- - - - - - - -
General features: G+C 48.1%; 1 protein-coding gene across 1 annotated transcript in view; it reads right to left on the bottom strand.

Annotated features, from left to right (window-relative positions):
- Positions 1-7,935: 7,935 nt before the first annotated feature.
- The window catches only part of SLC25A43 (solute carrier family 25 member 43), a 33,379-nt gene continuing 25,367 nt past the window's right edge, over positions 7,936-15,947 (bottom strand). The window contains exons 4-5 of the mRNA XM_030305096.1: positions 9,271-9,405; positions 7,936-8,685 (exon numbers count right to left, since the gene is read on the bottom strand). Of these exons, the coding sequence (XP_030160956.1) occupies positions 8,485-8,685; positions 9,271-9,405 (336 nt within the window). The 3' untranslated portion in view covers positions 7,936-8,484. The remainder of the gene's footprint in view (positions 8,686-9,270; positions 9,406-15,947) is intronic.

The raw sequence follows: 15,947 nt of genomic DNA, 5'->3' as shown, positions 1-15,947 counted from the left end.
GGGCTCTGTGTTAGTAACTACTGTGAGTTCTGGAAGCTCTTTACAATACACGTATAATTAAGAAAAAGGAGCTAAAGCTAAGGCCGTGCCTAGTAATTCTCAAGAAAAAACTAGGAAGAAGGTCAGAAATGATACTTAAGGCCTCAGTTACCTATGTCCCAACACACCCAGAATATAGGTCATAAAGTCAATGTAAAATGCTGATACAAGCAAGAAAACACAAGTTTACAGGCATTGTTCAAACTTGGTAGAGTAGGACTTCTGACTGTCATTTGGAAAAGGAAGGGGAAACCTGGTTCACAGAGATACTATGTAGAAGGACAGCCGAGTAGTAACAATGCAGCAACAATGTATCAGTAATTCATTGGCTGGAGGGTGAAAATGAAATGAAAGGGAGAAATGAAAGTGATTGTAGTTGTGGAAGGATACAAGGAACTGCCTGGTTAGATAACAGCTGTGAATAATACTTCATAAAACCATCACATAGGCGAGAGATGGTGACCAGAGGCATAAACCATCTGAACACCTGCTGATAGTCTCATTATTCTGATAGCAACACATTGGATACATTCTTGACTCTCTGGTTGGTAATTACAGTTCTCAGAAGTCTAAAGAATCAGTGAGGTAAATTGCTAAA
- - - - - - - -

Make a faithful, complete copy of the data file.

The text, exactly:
General features: G+C 48.1%; 1 protein-coding gene across 1 annotated transcript in view; it reads right to left on the bottom strand.

Annotated features, from left to right (window-relative positions):
- Positions 1-7,935: 7,935 nt before the first annotated feature.
- The window catches only part of SLC25A43 (solute carrier family 25 member 43), a 33,379-nt gene continuing 25,367 nt past the window's right edge, over positions 7,936-15,947 (bottom strand). The window contains exons 4-5 of the mRNA XM_030305096.1: positions 9,271-9,405; positions 7,936-8,685 (exon numbers count right to left, since the gene is read on the bottom strand). Of these exons, the coding sequence (XP_030160956.1) occupies positions 8,485-8,685; positions 9,271-9,405 (336 nt within the window). The 3' untranslated portion in view covers positions 7,936-8,484. The remainder of the gene's footprint in view (positions 8,686-9,270; positions 9,406-15,947) is intronic.

The raw sequence follows: 15,947 nt of genomic DNA, 5'->3' as shown, positions 1-15,947 counted from the left end.
GGGCTCTGTGTTAGTAACTACTGTGAGTTCTGGAAGCTCTTTACAATACACGTATAATTAAGAAAAAGGAGCTAAAGCTAAGGCCGTGCCTAGTAATTCTCAAGAAAAAACTAGGAAGAAGGTCAGAAATGATACTTAAGGCCTCAGTTACCTATGTCCCAACACACCCAGAATATAGGTCATAAAGTCAATGTAAAATGCTGATACAAGCAAGAAAACACAAGTTTACAGGCATTGTTCAAACTTGGTAGAGTAGGACTTCTGACTGTCATTTGGAAAAGGAAGGGGAAACCTGGTTCACAGAGATACTATGTAGAAGGACAGCCGAGTAGTAACAATGCAGCAACAATGTATCAGTAATTCATTGGCTGGAGGGTGAAAATGAAATGAAAGGGAGAAATGAAAGTGATTGTAGTTGTGGAAGGATACAAGGAACTGCCTGGTTAGATAACAGCTGTGAATAATACTTCATAAAACCATCACATAGGCGAGAGATGGTGACCAGAGGCATAAACCATCTGAACACCTGCTGATAGTCTCATTATTCTGATAGCAACACATTGGATACATTCTTGACTCTCTGGTTGGTAATTACAGTTCTCAGAAGTCTAAAGAATCAGTGAGGTAAATTGCTAAA